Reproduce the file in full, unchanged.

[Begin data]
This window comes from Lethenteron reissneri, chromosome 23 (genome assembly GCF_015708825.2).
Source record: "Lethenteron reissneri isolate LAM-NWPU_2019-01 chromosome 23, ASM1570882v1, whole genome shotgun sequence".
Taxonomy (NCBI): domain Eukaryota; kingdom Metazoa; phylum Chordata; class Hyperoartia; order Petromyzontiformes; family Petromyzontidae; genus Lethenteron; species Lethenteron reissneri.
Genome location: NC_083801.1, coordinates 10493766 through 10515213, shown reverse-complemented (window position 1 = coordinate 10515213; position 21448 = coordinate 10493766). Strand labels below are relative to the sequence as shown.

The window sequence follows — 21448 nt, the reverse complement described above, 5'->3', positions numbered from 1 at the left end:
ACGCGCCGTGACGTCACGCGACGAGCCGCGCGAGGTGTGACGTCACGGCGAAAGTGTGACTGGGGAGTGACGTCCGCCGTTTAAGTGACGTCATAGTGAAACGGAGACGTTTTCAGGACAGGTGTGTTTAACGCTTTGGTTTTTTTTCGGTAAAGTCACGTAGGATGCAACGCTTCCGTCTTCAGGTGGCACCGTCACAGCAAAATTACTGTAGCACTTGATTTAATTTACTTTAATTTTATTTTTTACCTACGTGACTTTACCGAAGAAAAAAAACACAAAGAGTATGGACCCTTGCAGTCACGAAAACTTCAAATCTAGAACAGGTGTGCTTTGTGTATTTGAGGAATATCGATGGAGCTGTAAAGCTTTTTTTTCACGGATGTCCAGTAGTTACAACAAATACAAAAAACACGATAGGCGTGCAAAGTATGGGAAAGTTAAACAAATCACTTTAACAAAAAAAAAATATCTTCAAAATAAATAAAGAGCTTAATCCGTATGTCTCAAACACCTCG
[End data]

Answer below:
This window comes from Lethenteron reissneri, chromosome 23 (genome assembly GCF_015708825.2).
Source record: "Lethenteron reissneri isolate LAM-NWPU_2019-01 chromosome 23, ASM1570882v1, whole genome shotgun sequence".
Taxonomy (NCBI): domain Eukaryota; kingdom Metazoa; phylum Chordata; class Hyperoartia; order Petromyzontiformes; family Petromyzontidae; genus Lethenteron; species Lethenteron reissneri.
Genome location: NC_083801.1, coordinates 10493766 through 10515213, shown reverse-complemented (window position 1 = coordinate 10515213; position 21448 = coordinate 10493766). Strand labels below are relative to the sequence as shown.

The window sequence follows — 21448 nt, the reverse complement described above, 5'->3', positions numbered from 1 at the left end:
ACGCGCCGTGACGTCACGCGACGAGCCGCGCGAGGTGTGACGTCACGGCGAAAGTGTGACTGGGGAGTGACGTCCGCCGTTTAAGTGACGTCATAGTGAAACGGAGACGTTTTCAGGACAGGTGTGTTTAACGCTTTGGTTTTTTTTCGGTAAAGTCACGTAGGATGCAACGCTTCCGTCTTCAGGTGGCACCGTCACAGCAAAATTACTGTAGCACTTGATTTAATTTACTTTAATTTTATTTTTTACCTACGTGACTTTACCGAAGAAAAAAAACACAAAGAGTATGGACCCTTGCAGTCACGAAAACTTCAAATCTAGAACAGGTGTGCTTTGTGTATTTGAGGAATATCGATGGAGCTGTAAAGCTTTTTTTTCACGGATGTCCAGTAGTTACAACAAATACAAAAAACACGATAGGCGTGCAAAGTATGGGAAAGTTAAACAAATCACTTTAACAAAAAAAAAATATCTTCAAAATAAATAAAGAGCTTAATCCGTATGTCTCAAACACCTCG